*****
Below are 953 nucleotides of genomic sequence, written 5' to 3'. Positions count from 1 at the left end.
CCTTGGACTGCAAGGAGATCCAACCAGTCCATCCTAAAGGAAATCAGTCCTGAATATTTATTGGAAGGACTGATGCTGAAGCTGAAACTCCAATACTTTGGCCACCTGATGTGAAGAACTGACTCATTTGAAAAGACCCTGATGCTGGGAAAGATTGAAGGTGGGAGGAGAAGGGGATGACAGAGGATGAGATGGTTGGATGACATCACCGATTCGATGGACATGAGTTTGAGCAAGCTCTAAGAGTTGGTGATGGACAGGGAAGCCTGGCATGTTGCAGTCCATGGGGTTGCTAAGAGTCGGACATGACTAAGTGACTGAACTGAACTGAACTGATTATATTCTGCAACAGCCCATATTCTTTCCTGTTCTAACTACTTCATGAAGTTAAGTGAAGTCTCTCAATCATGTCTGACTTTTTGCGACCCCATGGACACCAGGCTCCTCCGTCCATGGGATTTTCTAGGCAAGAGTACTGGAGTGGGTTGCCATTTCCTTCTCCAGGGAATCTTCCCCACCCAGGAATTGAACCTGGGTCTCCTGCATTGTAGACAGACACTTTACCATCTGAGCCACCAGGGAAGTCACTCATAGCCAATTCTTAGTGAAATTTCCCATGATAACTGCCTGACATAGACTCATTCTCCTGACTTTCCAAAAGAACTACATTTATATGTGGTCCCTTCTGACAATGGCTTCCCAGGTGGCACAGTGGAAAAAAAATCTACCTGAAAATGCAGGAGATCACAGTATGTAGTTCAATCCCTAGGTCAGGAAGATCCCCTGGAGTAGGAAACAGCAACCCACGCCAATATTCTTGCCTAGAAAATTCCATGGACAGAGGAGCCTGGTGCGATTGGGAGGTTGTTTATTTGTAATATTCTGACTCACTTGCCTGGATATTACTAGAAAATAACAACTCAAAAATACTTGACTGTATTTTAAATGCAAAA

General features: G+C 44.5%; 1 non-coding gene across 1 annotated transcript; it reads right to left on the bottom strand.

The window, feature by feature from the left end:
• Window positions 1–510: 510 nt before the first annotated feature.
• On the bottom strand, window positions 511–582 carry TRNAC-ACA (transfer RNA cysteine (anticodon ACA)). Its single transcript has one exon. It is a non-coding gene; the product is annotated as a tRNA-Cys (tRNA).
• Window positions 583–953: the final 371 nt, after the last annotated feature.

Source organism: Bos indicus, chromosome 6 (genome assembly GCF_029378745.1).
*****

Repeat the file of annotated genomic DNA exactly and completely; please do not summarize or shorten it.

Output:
Below are 953 nucleotides of genomic sequence, written 5' to 3'. Positions count from 1 at the left end.
CCTTGGACTGCAAGGAGATCCAACCAGTCCATCCTAAAGGAAATCAGTCCTGAATATTTATTGGAAGGACTGATGCTGAAGCTGAAACTCCAATACTTTGGCCACCTGATGTGAAGAACTGACTCATTTGAAAAGACCCTGATGCTGGGAAAGATTGAAGGTGGGAGGAGAAGGGGATGACAGAGGATGAGATGGTTGGATGACATCACCGATTCGATGGACATGAGTTTGAGCAAGCTCTAAGAGTTGGTGATGGACAGGGAAGCCTGGCATGTTGCAGTCCATGGGGTTGCTAAGAGTCGGACATGACTAAGTGACTGAACTGAACTGAACTGATTATATTCTGCAACAGCCCATATTCTTTCCTGTTCTAACTACTTCATGAAGTTAAGTGAAGTCTCTCAATCATGTCTGACTTTTTGCGACCCCATGGACACCAGGCTCCTCCGTCCATGGGATTTTCTAGGCAAGAGTACTGGAGTGGGTTGCCATTTCCTTCTCCAGGGAATCTTCCCCACCCAGGAATTGAACCTGGGTCTCCTGCATTGTAGACAGACACTTTACCATCTGAGCCACCAGGGAAGTCACTCATAGCCAATTCTTAGTGAAATTTCCCATGATAACTGCCTGACATAGACTCATTCTCCTGACTTTCCAAAAGAACTACATTTATATGTGGTCCCTTCTGACAATGGCTTCCCAGGTGGCACAGTGGAAAAAAAATCTACCTGAAAATGCAGGAGATCACAGTATGTAGTTCAATCCCTAGGTCAGGAAGATCCCCTGGAGTAGGAAACAGCAACCCACGCCAATATTCTTGCCTAGAAAATTCCATGGACAGAGGAGCCTGGTGCGATTGGGAGGTTGTTTATTTGTAATATTCTGACTCACTTGCCTGGATATTACTAGAAAATAACAACTCAAAAATACTTGACTGTATTTTAAATGCAAAA

General features: G+C 44.5%; 1 non-coding gene across 1 annotated transcript; it reads right to left on the bottom strand.

The window, feature by feature from the left end:
• Window positions 1–510: 510 nt before the first annotated feature.
• On the bottom strand, window positions 511–582 carry TRNAC-ACA (transfer RNA cysteine (anticodon ACA)). Its single transcript has one exon. It is a non-coding gene; the product is annotated as a tRNA-Cys (tRNA).
• Window positions 583–953: the final 371 nt, after the last annotated feature.

Source organism: Bos indicus, chromosome 6 (genome assembly GCF_029378745.1).